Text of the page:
But our evangelistic purpose must not be divorced from the doctrine we confess. God's saving purpose in evangelism is to save the ones He has determined to save; namely, His elect. This is what the apostle confesses in 2 Timothy 2:10, and this should be our purpose as well. When we seek to save all without exception, we find ourselves in opposition to God's revealed purpose to save only His elect.
Our Lord, likewise, confined His saving ministry to the elect when He said...
Matthew 15:24 ... "I was sent only to the lost sheep of the house of Israel."
Is every unsaved person one of Christ's "lost sheep"? Clearly not, for our Lord told the Pharisees that they were not of His sheep...
John 10:26 "But you do not believe because you are not of My sheep.
The Pharisees were not His lost sheep, because they were not Christ's sheep at all!
In the parable of the good shepherd who left the ninety-nine sheep to find the one lost sheep (Matthew 18:12; Luke 15:4), the "lost sheep" was assuredly one of the shepherd's sheep... that is why the shepherd went looking for it. But the Pharisees were not of Christ's sheep.
I fully acknowledge that we have no way of knowing which unbelievers have been chosen by God and which ones have not. God's elective choice is a carefully hidden secret until the day that a person proves himself to be elect by trusting in Christ, or else proves himself to be reprobate by dying in unbelief.
I am not claiming that our approach toward the unbelieving elect should be any different than toward the unbelieving non-elect. How could it be, when we cannot tell them apart?
What I do claim, however, is that faithful evangelism does are not require us to believe that God would have all men to be saved. We can be enthusiastic, compassionate and caring without supposing that God's saving love and purpose is universal in scope.
There are several reasons why proper, Biblical evangelism cannot be motivated by a desire to see all men saved;
First of all, that would deny God's declared purpose to save some but not all.
Second, it would deny the Scriptural teaching of God's electing love. Those whom God loves, He chooses unto salvation (Ephesians 1:4-5; 2 Thessalonians 2:13). Those whom God loves, He redeems by the blood of Christ (Ephesians 5:25). Those whom God loves, He quickens by His Holy Spirit (Ephesians 2:4-5). Those whom God loves will never be separated from God's love (Romans 8:35-39). Can any of these things be said of the non-elect?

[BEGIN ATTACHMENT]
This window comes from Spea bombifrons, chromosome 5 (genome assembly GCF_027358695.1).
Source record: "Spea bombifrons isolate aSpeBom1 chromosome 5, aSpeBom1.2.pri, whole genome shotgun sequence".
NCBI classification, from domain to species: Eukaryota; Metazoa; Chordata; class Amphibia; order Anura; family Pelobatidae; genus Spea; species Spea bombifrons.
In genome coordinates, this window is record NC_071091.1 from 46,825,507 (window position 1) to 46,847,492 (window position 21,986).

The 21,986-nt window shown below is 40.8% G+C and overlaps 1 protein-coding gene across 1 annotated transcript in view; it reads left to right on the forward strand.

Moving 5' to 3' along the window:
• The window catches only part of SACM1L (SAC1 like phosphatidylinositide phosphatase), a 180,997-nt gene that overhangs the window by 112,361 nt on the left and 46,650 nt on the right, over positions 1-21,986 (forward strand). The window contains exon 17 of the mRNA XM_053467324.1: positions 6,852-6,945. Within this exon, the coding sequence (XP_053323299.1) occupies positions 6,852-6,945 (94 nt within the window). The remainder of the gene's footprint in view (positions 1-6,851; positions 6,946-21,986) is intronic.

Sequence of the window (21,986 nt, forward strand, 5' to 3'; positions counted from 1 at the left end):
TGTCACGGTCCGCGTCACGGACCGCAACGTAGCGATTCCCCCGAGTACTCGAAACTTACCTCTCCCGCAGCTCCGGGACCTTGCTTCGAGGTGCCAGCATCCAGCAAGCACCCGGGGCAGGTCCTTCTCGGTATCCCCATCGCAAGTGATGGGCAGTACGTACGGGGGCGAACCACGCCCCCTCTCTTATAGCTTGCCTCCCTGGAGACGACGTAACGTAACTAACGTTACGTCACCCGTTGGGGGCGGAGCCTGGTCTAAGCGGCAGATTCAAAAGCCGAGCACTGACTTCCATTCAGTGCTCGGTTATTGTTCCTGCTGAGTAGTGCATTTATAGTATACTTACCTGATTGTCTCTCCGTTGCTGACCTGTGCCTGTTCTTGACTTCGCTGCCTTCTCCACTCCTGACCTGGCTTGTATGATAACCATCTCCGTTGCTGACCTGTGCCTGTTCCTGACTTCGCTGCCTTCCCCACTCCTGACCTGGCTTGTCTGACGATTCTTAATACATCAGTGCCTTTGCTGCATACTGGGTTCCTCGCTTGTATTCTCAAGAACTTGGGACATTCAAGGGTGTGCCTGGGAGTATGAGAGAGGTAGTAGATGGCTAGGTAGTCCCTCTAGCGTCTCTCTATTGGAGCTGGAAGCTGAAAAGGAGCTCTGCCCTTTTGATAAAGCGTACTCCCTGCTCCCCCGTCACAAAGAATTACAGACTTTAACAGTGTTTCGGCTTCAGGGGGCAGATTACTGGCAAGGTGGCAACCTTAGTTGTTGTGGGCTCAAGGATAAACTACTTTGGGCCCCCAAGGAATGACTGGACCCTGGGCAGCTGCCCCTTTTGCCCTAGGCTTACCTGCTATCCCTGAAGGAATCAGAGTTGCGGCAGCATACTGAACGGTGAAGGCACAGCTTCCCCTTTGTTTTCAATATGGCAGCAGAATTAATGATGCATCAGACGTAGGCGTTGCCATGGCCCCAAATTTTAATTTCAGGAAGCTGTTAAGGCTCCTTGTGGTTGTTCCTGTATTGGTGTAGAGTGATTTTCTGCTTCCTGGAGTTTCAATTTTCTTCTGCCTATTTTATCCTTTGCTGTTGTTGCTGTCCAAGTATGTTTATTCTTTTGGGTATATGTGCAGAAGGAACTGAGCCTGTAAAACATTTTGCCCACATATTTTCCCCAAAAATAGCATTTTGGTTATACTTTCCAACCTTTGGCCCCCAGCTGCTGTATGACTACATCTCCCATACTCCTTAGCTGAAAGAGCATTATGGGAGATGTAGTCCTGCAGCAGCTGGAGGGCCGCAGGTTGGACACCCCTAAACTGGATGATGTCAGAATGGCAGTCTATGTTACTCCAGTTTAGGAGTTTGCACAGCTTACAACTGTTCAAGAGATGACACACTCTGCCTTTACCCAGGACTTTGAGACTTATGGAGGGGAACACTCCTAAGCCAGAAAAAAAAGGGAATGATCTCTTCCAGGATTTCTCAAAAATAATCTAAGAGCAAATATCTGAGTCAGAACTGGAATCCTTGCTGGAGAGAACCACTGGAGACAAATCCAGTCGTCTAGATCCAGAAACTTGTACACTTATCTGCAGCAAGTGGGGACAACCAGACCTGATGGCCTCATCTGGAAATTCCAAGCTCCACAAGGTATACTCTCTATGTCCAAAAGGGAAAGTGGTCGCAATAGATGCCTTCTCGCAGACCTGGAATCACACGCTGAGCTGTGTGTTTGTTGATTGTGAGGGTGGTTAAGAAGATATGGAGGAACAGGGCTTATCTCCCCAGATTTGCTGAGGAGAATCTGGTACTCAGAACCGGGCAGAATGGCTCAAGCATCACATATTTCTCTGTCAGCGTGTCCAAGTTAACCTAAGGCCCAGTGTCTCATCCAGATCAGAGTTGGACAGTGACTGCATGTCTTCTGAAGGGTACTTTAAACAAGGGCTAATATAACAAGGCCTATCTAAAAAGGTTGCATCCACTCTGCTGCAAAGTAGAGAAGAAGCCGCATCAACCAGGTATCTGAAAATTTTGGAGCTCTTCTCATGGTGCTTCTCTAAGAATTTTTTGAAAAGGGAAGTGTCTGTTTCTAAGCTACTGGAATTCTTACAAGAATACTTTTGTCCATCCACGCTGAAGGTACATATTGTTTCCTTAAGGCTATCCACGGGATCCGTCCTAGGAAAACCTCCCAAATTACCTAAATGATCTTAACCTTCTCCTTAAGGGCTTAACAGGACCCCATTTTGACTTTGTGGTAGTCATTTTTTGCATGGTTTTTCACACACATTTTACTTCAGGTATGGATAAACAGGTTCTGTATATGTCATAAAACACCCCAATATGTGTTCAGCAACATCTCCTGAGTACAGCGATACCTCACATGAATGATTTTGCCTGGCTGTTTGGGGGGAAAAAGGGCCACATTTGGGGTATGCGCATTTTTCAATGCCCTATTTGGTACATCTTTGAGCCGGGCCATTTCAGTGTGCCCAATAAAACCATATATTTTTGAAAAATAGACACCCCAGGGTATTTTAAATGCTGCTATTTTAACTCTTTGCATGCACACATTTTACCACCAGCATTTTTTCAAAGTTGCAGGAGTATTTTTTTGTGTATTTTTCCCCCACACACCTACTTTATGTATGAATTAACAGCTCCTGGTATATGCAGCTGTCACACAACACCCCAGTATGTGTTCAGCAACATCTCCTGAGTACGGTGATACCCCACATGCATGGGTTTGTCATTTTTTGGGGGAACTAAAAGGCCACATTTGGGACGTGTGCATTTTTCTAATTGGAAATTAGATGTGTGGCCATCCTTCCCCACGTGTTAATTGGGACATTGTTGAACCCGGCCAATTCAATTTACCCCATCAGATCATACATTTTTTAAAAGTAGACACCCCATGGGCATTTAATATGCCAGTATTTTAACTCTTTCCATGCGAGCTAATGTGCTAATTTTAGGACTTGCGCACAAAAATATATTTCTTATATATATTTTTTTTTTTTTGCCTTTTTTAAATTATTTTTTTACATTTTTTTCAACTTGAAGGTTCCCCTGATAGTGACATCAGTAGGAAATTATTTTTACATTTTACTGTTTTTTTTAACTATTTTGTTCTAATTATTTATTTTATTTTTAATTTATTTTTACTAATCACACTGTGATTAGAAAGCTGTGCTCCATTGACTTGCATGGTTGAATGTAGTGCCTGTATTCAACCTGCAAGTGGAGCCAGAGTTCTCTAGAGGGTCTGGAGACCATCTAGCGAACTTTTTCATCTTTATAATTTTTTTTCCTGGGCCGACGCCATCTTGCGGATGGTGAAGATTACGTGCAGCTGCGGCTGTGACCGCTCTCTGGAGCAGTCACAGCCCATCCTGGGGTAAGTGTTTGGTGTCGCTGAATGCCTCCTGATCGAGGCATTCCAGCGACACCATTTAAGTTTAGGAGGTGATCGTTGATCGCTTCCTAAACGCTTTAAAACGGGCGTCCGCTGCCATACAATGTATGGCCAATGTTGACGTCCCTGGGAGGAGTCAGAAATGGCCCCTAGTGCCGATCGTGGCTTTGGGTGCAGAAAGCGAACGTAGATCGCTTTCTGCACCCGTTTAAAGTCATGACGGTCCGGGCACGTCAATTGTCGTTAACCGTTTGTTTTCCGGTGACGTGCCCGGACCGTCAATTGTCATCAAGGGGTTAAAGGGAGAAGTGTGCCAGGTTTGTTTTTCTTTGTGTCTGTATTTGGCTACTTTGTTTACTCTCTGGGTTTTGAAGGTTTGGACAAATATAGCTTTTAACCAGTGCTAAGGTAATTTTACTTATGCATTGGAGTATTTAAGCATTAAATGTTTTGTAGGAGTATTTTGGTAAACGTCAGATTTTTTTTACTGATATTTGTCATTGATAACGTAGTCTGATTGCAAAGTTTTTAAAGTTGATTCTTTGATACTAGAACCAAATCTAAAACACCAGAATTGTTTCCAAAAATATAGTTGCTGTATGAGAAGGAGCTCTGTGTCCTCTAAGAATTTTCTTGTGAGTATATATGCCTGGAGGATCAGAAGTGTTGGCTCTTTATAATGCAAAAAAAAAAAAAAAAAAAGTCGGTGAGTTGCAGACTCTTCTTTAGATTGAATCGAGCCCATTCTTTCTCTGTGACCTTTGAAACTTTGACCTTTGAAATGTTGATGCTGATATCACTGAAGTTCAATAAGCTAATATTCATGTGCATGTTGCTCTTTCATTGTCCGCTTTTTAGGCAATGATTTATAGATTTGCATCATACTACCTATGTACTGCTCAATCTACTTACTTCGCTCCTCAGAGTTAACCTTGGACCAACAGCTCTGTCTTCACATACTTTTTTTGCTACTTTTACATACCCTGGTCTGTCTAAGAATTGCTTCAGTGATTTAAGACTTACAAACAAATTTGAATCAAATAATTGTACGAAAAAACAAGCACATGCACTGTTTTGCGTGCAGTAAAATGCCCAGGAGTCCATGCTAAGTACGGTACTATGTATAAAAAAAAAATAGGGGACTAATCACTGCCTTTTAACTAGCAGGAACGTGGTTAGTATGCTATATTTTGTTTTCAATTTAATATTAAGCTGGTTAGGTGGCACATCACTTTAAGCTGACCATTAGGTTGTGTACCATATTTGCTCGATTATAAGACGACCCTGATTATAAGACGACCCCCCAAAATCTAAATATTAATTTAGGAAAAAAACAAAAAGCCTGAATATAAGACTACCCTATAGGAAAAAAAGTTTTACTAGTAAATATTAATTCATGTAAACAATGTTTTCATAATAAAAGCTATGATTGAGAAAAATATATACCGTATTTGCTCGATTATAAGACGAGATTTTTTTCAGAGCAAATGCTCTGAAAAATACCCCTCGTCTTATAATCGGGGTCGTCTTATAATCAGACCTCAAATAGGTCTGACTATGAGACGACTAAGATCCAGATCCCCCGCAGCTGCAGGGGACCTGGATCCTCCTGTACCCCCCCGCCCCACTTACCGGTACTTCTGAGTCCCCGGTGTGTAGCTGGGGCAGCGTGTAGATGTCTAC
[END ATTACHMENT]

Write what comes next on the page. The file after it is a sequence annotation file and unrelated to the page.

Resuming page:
Third, it would leave no room for imprecations against the wicked, and nullifies passages such as Revelation 6:10
Revelation 6:10 and they cried out with a loud voice, saying, "How long, O Lord, holy and true, will You refrain from judging and avenging our blood on those who dwell on the earth?"
Fourth, it would ultimately result in bitter disappointment, for God has not willed that all men be saved, and, in fact, many will be condemned to eternal hell. What will become of our love for those burning in hell? Will there be tears shed in heaven over them?
I realize that, humanly speaking, we do have loving concern for others, and, knowing the terror of hell (2 Corinthians 5:11), we would never want anyone to end up in hell. Also, we can never forget our own sinfulness and God's surpassing mercy to us. We must not be lifted up in pride as though we are any better than others, for we are not. Had God not freely chosen to save our own miserable souls, we would be justly sent to hell, just as others (Ephesians 2:3). So, we do, and should, feel a sense of compassion and terror for those who reject Christ to their ultimate ruin in eternal hell.
But we also need to have a proper sense of man's wickedness and of God's justice and sovereignty. We need to reconcile ourselves to the thought that God is perfectly within His rights to withhold His saving grace whenever and wherever He pleases. We must never take God's grace or mercy for granted, as though He was obligated to be merciful to men.